Friday, December 30, 2011

Scurvy prevention and some thoughts on assisting

In Mysore, there are many many options when it comes to food, whether your choices are restricted by budget, sensitivity of stomach, or an 'ism' (as in veganism, vegetarianism, etc...), and quite often, yoga students will wind up eating out for nearly every meal.  For the first few weeks, this is actually quite nice, seeing as how most yoga student apartments have fairly primitive kitchens, and the fact that it is actually fairly affordable is a bit of a novelty.  There does come a point though, at least for me, where the flavours and textures of Indian food begin to get a little bit blah, when you start to notice that everything you eat is mushy and seasoned with the same half dozen spices.  This is when the idea of home cooking starts to feel very alluring, single burner with one pot to cook with, no problem.  I reached this phase sometime last week, along with the realisation that my armpits are beginning to smell like idli, not a good thing.  Staying in for meals seems to reduce the social aspect of Mysore life, but that is something I can live with in the name of scurvy prevention.  Friday mornings seem to be the day for 'secret breakfast place' where you can get the best Indian breakfast in town, and that is a tradition I can live with, but the wholesomeness of home-made porridge and a spirulina drink for breakfast, and brown rice or millet with gently steamed, still crunchy veggies for lunch is getting more and more appealing by the day. 

Also, assisting in the shala has been a really cool experience so far.  There are some people who still give me a look of disgust, as in a 'who the hell are you and where is the guy I am paying so much to learn from' face when I come to give them an adjustment, and a few snide remarks have been tossed around on occasion about the assistants in general, but for the most part, the other students have been really supportive.  I am looking at this month of assisting as another way to be Sharath's student, and the bottom line is, he asked me, I didn't ask him.  It is something that I feel pretty fortunate to be doing, and getting to observe what goes on in the shala is nothing short of incredible.  Some fatigue is beginning to make itself known in my body, but the toll of dropping people back, tortoise wrestling (putting people into supta kurmasana), hoisting people out of karandavasana, and jumping up and down off the floor for supta vajrasana adjustments is not nearly so bad as I thought it might be.  And I never notice how tired I am until I leave the shala, usually it hits while drinking coconuts.  Big breakfast eating and napping ensue.  The lethargy that is usually present for the rest of the day leaves me with the perfect opportunity to catch up on the list of special order crocheted items that is growing constantly.  I think the guy who owns the yarn shop will be able to put his kids through college based on the money the Mysore crochet community spends, he must be loving this trend towards craftiness!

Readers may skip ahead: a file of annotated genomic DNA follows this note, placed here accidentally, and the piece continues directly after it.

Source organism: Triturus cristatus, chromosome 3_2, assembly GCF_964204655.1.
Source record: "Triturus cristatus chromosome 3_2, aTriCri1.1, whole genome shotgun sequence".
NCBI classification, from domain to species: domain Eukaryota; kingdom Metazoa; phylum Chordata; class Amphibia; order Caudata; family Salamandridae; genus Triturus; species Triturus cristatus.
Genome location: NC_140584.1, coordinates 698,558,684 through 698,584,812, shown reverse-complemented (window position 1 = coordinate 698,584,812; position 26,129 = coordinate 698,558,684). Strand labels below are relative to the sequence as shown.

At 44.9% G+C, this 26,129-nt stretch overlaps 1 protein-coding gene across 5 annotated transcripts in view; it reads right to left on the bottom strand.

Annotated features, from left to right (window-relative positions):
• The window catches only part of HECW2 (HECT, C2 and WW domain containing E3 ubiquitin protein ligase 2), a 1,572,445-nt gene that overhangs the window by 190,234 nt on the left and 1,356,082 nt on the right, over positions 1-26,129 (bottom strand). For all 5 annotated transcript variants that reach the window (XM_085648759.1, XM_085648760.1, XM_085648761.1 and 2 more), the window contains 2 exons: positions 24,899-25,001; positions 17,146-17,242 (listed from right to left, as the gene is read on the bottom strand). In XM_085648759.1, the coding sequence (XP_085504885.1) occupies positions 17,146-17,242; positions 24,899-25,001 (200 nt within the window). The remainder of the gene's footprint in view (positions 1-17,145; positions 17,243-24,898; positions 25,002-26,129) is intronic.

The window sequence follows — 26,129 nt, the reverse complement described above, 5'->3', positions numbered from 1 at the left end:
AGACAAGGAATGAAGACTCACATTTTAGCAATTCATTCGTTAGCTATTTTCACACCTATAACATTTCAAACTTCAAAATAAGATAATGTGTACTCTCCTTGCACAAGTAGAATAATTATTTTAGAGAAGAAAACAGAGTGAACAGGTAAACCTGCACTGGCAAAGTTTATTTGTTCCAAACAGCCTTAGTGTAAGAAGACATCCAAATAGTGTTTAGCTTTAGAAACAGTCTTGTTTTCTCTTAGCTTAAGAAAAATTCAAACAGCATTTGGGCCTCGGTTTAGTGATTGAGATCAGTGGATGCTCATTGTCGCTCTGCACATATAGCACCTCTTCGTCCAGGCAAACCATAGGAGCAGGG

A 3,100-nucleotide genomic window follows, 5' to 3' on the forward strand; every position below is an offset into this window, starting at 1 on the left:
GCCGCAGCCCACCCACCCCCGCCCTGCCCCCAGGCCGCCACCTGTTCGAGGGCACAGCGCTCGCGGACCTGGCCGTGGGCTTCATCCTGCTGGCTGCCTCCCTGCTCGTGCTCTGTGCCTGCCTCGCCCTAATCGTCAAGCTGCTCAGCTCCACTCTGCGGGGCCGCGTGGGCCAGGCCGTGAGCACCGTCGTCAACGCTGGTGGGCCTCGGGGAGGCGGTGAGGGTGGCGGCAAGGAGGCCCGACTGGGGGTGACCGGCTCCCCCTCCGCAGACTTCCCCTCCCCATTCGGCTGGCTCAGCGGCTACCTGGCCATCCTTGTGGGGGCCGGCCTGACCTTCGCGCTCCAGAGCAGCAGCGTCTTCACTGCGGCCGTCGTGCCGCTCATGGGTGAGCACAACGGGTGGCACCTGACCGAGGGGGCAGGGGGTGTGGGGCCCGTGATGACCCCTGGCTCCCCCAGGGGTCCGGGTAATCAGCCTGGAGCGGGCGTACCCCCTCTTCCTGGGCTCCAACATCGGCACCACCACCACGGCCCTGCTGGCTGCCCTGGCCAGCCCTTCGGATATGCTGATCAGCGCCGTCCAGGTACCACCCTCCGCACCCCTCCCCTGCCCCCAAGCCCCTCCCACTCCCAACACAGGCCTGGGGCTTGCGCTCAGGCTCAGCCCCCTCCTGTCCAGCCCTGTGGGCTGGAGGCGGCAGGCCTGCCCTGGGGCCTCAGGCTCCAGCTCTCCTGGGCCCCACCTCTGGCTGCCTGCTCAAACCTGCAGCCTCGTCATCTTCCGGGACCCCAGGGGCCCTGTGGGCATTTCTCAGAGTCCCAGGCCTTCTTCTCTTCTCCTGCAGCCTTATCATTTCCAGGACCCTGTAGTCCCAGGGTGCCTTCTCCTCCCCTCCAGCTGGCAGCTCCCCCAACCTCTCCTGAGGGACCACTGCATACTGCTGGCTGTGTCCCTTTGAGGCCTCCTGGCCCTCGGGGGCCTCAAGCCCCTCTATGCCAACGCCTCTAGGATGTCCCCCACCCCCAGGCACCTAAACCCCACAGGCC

Time to get ready for Friday led class, which turns into quite a treat when you don't get to see primary series the rest of the week.  The only bummer?  The mosh pit at the gate when it opens and everyone swarms for the door.  Not correct method.  Happy Friday! 

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